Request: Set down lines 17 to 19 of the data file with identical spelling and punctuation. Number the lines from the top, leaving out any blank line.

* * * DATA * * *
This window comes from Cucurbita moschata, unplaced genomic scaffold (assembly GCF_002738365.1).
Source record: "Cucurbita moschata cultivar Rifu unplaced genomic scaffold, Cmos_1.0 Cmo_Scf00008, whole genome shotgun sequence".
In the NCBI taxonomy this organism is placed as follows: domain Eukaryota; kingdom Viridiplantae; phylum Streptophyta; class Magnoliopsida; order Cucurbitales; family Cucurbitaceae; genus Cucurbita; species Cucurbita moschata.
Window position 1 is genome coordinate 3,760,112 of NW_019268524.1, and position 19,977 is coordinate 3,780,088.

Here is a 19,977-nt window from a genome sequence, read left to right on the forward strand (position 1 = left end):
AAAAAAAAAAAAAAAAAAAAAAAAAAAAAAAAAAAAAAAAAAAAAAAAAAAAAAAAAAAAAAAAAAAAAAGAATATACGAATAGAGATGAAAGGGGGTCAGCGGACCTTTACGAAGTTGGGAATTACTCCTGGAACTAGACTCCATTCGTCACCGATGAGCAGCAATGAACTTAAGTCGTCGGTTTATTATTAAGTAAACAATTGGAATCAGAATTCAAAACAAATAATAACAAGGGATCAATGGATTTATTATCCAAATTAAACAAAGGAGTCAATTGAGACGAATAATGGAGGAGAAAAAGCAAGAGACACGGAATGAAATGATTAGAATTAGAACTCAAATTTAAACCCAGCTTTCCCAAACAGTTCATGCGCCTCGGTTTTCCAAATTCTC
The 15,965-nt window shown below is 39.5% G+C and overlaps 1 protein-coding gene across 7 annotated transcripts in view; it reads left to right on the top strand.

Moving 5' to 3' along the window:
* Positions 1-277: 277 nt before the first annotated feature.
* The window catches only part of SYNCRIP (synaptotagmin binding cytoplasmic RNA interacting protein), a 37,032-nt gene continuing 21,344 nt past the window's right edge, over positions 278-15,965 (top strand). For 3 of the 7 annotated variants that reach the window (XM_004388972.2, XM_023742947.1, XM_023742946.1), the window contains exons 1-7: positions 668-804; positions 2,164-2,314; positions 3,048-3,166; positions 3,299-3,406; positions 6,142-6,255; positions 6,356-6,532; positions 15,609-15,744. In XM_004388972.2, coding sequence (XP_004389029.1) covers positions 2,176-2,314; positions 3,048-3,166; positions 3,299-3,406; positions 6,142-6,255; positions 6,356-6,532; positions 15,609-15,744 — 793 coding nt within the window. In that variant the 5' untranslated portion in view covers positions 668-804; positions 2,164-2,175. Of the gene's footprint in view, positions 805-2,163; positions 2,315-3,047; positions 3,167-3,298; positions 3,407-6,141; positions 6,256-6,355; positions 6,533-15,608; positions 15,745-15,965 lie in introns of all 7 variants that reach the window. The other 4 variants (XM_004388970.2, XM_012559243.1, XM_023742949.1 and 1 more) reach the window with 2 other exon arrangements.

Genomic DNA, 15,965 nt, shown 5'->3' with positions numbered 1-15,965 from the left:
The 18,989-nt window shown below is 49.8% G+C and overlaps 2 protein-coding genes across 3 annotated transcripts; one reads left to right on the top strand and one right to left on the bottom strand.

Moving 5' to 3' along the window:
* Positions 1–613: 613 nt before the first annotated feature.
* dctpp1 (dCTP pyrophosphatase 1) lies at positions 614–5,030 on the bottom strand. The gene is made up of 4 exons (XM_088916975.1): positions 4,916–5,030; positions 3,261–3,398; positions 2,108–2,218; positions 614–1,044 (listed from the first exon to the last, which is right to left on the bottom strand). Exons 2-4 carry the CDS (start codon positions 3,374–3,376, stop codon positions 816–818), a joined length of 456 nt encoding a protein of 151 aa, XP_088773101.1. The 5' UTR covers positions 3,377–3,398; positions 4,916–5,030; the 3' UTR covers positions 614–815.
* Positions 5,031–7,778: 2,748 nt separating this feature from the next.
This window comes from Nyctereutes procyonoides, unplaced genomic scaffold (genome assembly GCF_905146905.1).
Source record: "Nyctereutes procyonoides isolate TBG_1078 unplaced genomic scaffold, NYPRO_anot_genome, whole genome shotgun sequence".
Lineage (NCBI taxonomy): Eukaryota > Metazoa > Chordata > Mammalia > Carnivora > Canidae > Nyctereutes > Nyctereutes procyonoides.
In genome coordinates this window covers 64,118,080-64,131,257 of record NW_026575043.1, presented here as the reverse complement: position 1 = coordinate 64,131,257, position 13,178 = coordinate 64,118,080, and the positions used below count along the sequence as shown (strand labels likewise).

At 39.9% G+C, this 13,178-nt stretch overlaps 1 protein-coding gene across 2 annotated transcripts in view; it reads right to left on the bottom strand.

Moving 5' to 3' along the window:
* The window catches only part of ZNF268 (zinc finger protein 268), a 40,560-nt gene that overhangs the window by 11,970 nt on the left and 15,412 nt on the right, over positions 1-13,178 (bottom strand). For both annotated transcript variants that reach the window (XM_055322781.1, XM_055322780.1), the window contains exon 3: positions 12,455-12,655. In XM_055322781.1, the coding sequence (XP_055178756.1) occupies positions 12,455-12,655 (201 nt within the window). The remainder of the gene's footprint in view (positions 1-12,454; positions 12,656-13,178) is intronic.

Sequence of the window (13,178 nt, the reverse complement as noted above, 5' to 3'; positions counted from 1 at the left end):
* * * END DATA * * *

This window comes from Nyctereutes procyonoides, unplaced genomic scaffold (genome assembly GCF_905146905.1).
Source record: "Nyctereutes procyonoides isolate TBG_1078 unplaced genomic scaffold, NYPRO_anot_genome, whole genome shotgun sequence".
Lineage (NCBI taxonomy): Eukaryota > Metazoa > Chordata > Mammalia > Carnivora > Canidae > Nyctereutes > Nyctereutes procyonoides.